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SB57 Requires Courts to Allocate Parental Responsibilities Between Both Parents

Posted on in Family Law

DuPage County child custody attorneys, allocate parental responsibilitiesOn January 1, 2016, Senate Bill 57 (SB57) will bring tremendous changes to various aspects of family law, including child custody and divorce. If you will be facing a child custody decision when SB57 goes into effect, then it is important that you understand how a court will make custody decisions under the new law.

Currently, Illinois law allows courts to award physical and legal custody to one, or both parents. The child will live with the parent awarded custody and the custodial parent will almost exclusively make decisions about the child’s care. The custodial parent is also the parent who will make nearly all decisions about how the child is raised. This will change under SB 57.

Under SB57 courts will allocate parental responsibilities between both parents. Therefore, both parents will share responsibility for making decision about their child’s care and how their child is raised.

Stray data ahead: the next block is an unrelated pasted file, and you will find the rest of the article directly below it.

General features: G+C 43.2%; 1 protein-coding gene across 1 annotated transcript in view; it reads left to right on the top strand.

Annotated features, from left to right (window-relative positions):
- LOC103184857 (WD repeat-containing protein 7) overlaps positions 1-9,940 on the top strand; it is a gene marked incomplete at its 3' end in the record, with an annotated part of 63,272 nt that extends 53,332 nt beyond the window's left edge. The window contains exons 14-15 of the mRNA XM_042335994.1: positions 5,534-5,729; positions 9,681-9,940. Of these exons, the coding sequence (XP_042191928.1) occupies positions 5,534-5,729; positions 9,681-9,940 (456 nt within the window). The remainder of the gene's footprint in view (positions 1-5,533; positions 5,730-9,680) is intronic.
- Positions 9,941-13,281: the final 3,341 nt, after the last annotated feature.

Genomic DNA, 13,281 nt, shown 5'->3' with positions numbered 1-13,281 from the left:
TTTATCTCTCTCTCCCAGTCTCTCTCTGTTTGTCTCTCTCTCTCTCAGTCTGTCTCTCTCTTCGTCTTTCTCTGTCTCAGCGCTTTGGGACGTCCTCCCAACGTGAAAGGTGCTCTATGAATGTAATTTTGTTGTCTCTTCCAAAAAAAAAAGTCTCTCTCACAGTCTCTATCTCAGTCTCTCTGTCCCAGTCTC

Courts will still be able to decide key child custody decisions such as parenting time and which school the child attends. However, the court must make these decisions using the best interest of the child standard. SB57 requires the court to weigh several factors when determining the best interests of the child, which were not previously part of the law. SB57 outlines the factors a court must consider when deciding how to allocate parental responsibilities and the best interests of the child. These factors include: 

  • The child’s wishes and the child’s ability to reason and express independent preferences;
  • The child’s ability to adjust to their new home, school and community;
  • The parents’ and child’s mental and physical health;
  • The parents’ ability to cooperate and make decisions;
  • Parents’ past involvement with the child;
  • Parents’ past decision-making process;
  • The parents’ wishes;
  • The child’s needs;
  • Transportation concerns (eg. distance between parents, schedules);
  • Each parent’s willingness to have a close and continuing relationship;
  • Previous threats of physical violence towards the child;
  • Whether either parent is a sex offender; and
  • Other relevant factors.

Considering these factors will help courts make decisions that are more balanced and leave both parents feeling their needs have been considered in the custody decisions. 

Contact an Attorney

The changes to how child custody decisions are made will have a significant impact on child custody decisions. If you are considering a divorce, or are in the the process of divorcing, and are making child custody decisions, then you should contact the passionate DuPage County child custody attorneys at Davi Law Group, LLC. We can will help you evaluate your custody issues and can help you make the best decisions for your family. Please contact us today to discuss your case.

Source: 

http://www.ilga.gov/legislation/99/SB/PDF/09900SB0057lv.pdf

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